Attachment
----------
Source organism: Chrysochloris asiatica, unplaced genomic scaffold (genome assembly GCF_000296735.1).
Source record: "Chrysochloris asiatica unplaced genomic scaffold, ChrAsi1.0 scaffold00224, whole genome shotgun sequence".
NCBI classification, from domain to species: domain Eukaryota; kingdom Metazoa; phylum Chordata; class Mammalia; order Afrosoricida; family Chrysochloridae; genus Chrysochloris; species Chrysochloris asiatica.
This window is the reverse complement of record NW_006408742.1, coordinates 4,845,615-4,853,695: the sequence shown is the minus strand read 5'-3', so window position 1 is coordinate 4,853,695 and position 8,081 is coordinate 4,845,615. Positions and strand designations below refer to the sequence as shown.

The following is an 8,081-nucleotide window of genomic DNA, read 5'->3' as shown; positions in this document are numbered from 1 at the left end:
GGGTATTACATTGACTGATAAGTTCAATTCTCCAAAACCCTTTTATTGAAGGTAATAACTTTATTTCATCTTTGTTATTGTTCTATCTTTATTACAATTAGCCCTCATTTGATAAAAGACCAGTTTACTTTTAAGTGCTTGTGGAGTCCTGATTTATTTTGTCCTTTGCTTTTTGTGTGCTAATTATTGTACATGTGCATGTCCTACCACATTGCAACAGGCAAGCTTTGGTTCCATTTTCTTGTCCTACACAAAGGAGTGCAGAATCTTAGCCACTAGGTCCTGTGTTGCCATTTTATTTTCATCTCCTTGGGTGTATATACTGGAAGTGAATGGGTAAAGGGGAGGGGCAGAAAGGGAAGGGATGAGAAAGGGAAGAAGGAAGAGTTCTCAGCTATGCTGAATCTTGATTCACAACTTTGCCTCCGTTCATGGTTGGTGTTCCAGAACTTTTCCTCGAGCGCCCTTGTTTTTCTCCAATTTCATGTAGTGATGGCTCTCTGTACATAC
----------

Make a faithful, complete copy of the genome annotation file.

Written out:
Source organism: Chrysochloris asiatica, unplaced genomic scaffold (genome assembly GCF_000296735.1).
Source record: "Chrysochloris asiatica unplaced genomic scaffold, ChrAsi1.0 scaffold00224, whole genome shotgun sequence".
NCBI classification, from domain to species: domain Eukaryota; kingdom Metazoa; phylum Chordata; class Mammalia; order Afrosoricida; family Chrysochloridae; genus Chrysochloris; species Chrysochloris asiatica.
This window is the reverse complement of record NW_006408742.1, coordinates 4,845,615-4,853,695: the sequence shown is the minus strand read 5'-3', so window position 1 is coordinate 4,853,695 and position 8,081 is coordinate 4,845,615. Positions and strand designations below refer to the sequence as shown.

The following is an 8,081-nucleotide window of genomic DNA, read 5'->3' as shown; positions in this document are numbered from 1 at the left end:
GGGTATTACATTGACTGATAAGTTCAATTCTCCAAAACCCTTTTATTGAAGGTAATAACTTTATTTCATCTTTGTTATTGTTCTATCTTTATTACAATTAGCCCTCATTTGATAAAAGACCAGTTTACTTTTAAGTGCTTGTGGAGTCCTGATTTATTTTGTCCTTTGCTTTTTGTGTGCTAATTATTGTACATGTGCATGTCCTACCACATTGCAACAGGCAAGCTTTGGTTCCATTTTCTTGTCCTACACAAAGGAGTGCAGAATCTTAGCCACTAGGTCCTGTGTTGCCATTTTATTTTCATCTCCTTGGGTGTATATACTGGAAGTGAATGGGTAAAGGGGAGGGGCAGAAAGGGAAGGGATGAGAAAGGGAAGAAGGAAGAGTTCTCAGCTATGCTGAATCTTGATTCACAACTTTGCCTCCGTTCATGGTTGGTGTTCCAGAACTTTTCCTCGAGCGCCCTTGTTTTTCTCCAATTTCATGTAGTGATGGCTCTCTGTACATAC